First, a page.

Australians urged to take risks in business

In December, the federal government will release an innovation statement aimed at overturning what some see as an inward-looking corporate culture, but some in the industry are sceptical about what it will offer.


Chief executives in the industry are concerned Australians might be losing sight of what true innovation is, amid the chatter of start-ups and technology.

Since being sworn in, Prime Minister Malcolm Turnbull has said innovation is at the top of his agenda.

His changes included appointing 25-year-old Wyatt Roy as Assistant Minister for Innovation, and calling for Australians to abandon a fear of the future and technology.

The innovation rhetoric has been similar for past two months.

The CEO of Sydney start-up Local Measure, Jonathan Barouch, has raised concerns about “start-up fever” and the level of community optimism in the lead up to the announcement.

“I think the word start-up and innovation and disruption are being used interchangeably by people in the community and the media.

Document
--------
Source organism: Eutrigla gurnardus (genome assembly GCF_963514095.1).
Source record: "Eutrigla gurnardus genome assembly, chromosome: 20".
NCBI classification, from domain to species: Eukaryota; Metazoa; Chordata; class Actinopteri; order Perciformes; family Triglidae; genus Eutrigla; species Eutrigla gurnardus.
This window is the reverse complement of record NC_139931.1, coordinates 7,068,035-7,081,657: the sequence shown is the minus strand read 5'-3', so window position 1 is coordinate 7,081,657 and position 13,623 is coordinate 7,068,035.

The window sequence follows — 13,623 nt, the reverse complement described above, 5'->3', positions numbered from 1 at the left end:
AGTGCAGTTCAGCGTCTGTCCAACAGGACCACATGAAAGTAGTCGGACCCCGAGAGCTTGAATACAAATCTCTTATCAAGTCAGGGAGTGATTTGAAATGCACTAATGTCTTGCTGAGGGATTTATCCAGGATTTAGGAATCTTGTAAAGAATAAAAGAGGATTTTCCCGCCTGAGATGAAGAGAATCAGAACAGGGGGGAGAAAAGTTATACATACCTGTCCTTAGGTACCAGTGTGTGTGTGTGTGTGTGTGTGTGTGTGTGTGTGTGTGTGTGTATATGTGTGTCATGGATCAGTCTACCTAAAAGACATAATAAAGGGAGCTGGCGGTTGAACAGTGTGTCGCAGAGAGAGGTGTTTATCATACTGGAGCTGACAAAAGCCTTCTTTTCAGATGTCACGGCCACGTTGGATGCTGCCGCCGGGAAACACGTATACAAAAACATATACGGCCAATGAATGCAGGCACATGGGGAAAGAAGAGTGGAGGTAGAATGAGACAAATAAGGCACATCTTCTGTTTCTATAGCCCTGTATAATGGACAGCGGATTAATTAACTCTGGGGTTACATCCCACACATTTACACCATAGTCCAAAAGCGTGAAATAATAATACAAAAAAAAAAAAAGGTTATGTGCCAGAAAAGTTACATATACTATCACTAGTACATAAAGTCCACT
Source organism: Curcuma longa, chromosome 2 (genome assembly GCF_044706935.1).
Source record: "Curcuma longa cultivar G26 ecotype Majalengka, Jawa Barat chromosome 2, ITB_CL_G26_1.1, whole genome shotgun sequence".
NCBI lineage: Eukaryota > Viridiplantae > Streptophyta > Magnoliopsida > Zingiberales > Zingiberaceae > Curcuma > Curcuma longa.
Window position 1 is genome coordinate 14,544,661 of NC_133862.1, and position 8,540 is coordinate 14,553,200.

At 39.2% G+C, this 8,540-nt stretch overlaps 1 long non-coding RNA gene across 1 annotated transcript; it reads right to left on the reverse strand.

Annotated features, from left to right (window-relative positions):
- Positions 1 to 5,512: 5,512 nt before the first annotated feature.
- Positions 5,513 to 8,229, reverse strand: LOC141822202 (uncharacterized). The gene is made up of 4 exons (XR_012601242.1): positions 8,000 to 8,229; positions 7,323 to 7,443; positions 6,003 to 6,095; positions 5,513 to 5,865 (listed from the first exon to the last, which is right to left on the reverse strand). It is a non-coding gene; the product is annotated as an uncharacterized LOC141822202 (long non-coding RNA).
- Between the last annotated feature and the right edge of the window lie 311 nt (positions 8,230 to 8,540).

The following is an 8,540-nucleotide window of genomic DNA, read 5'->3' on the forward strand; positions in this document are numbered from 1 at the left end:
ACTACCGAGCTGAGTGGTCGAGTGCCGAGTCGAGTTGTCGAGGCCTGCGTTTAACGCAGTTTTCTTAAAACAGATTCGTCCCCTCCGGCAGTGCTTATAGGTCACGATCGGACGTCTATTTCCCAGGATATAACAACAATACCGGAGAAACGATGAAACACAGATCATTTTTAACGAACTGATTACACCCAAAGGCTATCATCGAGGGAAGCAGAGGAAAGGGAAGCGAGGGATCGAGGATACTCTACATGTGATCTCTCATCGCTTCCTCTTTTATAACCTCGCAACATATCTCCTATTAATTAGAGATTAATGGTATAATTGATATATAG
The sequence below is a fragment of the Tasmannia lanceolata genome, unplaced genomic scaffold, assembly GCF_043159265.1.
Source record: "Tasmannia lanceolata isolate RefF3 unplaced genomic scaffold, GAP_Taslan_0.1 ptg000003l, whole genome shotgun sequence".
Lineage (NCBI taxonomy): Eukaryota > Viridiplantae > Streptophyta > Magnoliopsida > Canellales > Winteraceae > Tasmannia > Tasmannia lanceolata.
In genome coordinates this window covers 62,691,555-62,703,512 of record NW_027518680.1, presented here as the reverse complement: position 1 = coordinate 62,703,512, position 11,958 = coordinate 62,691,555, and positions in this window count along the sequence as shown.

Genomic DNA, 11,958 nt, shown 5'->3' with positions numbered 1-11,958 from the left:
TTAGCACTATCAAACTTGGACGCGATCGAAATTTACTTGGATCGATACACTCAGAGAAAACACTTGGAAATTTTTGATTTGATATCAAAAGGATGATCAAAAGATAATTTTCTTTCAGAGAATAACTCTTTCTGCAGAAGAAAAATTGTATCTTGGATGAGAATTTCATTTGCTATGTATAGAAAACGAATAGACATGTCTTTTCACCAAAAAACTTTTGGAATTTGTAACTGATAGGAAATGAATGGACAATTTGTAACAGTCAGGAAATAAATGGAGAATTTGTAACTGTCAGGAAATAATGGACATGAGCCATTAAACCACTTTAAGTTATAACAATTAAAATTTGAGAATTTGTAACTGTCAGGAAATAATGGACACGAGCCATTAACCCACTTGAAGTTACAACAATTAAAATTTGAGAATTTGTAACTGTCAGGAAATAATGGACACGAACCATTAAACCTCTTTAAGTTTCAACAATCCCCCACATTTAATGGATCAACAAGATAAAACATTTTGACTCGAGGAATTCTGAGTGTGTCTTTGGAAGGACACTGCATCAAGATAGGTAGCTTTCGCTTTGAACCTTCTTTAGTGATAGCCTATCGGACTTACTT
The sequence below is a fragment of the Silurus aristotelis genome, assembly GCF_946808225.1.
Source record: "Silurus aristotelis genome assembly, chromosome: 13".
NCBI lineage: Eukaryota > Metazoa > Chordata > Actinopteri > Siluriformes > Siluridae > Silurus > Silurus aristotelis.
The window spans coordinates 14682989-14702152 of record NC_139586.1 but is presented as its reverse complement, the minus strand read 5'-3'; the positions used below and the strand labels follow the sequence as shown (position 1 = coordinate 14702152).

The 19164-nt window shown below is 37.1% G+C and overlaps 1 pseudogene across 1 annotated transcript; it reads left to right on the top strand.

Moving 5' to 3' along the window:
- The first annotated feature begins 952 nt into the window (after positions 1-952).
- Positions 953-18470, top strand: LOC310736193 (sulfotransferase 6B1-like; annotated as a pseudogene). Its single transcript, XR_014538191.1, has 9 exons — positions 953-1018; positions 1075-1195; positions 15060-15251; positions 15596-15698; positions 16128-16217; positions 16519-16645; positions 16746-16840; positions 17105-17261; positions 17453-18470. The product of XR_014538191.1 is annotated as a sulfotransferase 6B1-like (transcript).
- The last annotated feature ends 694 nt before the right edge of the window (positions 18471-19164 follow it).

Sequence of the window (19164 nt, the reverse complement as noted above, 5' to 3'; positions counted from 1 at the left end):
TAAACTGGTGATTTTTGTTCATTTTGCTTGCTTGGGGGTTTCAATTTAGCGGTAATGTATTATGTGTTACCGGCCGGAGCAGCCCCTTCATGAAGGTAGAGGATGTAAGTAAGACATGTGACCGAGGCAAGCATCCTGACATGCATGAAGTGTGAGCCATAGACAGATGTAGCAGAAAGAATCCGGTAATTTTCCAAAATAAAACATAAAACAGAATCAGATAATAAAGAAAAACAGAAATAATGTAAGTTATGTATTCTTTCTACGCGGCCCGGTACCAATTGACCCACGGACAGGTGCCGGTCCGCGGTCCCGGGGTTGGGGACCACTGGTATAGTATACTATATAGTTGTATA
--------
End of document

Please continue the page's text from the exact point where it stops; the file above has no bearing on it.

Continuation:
“And I think we risk misinterpreting what a start-up or what a true disruptive innovation is. I mean it’s not the butcher or the baker or the florist, they’re completely vital to the Australian economy, but those are small businesses,” Mr Barouch said.

He added that differentiating between small business and innovative business will allow for smarter policies.

Mr Roy says more talk about start-ups and innovation can only be a good thing.

“Innovation has obviously become a cornerstone of what we’re trying to achieve… If people are frustrated that we’re talking too much about innovation then I must’ve done my job, I’ve hit my KPI, and it’s a very good thing for our country,” he said.

During question time on Wednesday Industry Minister Christopher Pyne hinted at the shape of the policy.

Commercialising research and raising capital were listed high on the agenda, but equally important was his emphasis on a culture shift- away from fear- which would encourage Australians to take risks and build entrepreneurship.

“The whole purpose of the innovation and science agenda in December will be about creating the kind of structure in the Australian economy that encourages innovation, technology, research and development, commercialiseing research, talents and skills,” he said.